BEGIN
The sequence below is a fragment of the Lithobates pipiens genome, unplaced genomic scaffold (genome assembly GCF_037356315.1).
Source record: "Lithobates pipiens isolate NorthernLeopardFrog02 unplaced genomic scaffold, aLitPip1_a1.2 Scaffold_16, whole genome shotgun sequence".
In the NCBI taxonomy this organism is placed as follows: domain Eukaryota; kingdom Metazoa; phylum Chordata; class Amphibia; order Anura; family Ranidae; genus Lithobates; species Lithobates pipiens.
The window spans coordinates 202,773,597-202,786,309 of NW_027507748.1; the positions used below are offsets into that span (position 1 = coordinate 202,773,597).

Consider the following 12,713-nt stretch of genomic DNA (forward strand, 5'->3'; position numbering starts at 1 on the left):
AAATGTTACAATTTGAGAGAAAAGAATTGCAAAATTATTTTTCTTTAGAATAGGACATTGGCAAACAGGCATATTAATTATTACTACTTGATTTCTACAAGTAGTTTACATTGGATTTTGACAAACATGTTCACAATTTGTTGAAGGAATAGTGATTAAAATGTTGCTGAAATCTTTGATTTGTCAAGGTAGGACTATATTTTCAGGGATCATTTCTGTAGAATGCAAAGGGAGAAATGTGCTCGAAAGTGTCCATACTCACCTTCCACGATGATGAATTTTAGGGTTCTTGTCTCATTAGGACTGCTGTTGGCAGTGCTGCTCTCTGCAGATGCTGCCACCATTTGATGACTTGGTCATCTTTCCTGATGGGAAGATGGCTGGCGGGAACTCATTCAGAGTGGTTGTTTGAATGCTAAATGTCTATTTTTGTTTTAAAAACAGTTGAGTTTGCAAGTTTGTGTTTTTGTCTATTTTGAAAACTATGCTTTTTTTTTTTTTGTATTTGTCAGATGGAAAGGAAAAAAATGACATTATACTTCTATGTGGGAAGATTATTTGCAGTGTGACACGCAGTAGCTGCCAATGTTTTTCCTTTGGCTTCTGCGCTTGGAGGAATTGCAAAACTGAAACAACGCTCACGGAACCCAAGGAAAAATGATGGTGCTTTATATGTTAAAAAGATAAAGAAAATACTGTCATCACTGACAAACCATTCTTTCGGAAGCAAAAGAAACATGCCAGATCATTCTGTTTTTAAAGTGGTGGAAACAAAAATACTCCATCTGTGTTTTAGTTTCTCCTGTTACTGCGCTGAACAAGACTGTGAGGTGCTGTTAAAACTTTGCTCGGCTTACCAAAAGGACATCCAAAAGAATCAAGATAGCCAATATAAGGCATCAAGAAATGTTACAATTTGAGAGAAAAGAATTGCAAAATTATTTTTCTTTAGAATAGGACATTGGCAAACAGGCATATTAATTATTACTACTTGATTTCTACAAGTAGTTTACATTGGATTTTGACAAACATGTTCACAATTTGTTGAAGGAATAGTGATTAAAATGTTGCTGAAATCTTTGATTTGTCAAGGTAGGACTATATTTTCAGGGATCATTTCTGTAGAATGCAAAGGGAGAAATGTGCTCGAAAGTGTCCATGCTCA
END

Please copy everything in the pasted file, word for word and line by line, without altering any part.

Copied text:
The sequence below is a fragment of the Lithobates pipiens genome, unplaced genomic scaffold (genome assembly GCF_037356315.1).
Source record: "Lithobates pipiens isolate NorthernLeopardFrog02 unplaced genomic scaffold, aLitPip1_a1.2 Scaffold_16, whole genome shotgun sequence".
In the NCBI taxonomy this organism is placed as follows: domain Eukaryota; kingdom Metazoa; phylum Chordata; class Amphibia; order Anura; family Ranidae; genus Lithobates; species Lithobates pipiens.
The window spans coordinates 202,773,597-202,786,309 of NW_027507748.1; the positions used below are offsets into that span (position 1 = coordinate 202,773,597).

Consider the following 12,713-nt stretch of genomic DNA (forward strand, 5'->3'; position numbering starts at 1 on the left):
AAATGTTACAATTTGAGAGAAAAGAATTGCAAAATTATTTTTCTTTAGAATAGGACATTGGCAAACAGGCATATTAATTATTACTACTTGATTTCTACAAGTAGTTTACATTGGATTTTGACAAACATGTTCACAATTTGTTGAAGGAATAGTGATTAAAATGTTGCTGAAATCTTTGATTTGTCAAGGTAGGACTATATTTTCAGGGATCATTTCTGTAGAATGCAAAGGGAGAAATGTGCTCGAAAGTGTCCATACTCACCTTCCACGATGATGAATTTTAGGGTTCTTGTCTCATTAGGACTGCTGTTGGCAGTGCTGCTCTCTGCAGATGCTGCCACCATTTGATGACTTGGTCATCTTTCCTGATGGGAAGATGGCTGGCGGGAACTCATTCAGAGTGGTTGTTTGAATGCTAAATGTCTATTTTTGTTTTAAAAACAGTTGAGTTTGCAAGTTTGTGTTTTTGTCTATTTTGAAAACTATGCTTTTTTTTTTTTTGTATTTGTCAGATGGAAAGGAAAAAAATGACATTATACTTCTATGTGGGAAGATTATTTGCAGTGTGACACGCAGTAGCTGCCAATGTTTTTCCTTTGGCTTCTGCGCTTGGAGGAATTGCAAAACTGAAACAACGCTCACGGAACCCAAGGAAAAATGATGGTGCTTTATATGTTAAAAAGATAAAGAAAATACTGTCATCACTGACAAACCATTCTTTCGGAAGCAAAAGAAACATGCCAGATCATTCTGTTTTTAAAGTGGTGGAAACAAAAATACTCCATCTGTGTTTTAGTTTCTCCTGTTACTGCGCTGAACAAGACTGTGAGGTGCTGTTAAAACTTTGCTCGGCTTACCAAAAGGACATCCAAAAGAATCAAGATAGCCAATATAAGGCATCAAGAAATGTTACAATTTGAGAGAAAAGAATTGCAAAATTATTTTTCTTTAGAATAGGACATTGGCAAACAGGCATATTAATTATTACTACTTGATTTCTACAAGTAGTTTACATTGGATTTTGACAAACATGTTCACAATTTGTTGAAGGAATAGTGATTAAAATGTTGCTGAAATCTTTGATTTGTCAAGGTAGGACTATATTTTCAGGGATCATTTCTGTAGAATGCAAAGGGAGAAATGTGCTCGAAAGTGTCCATGCTCA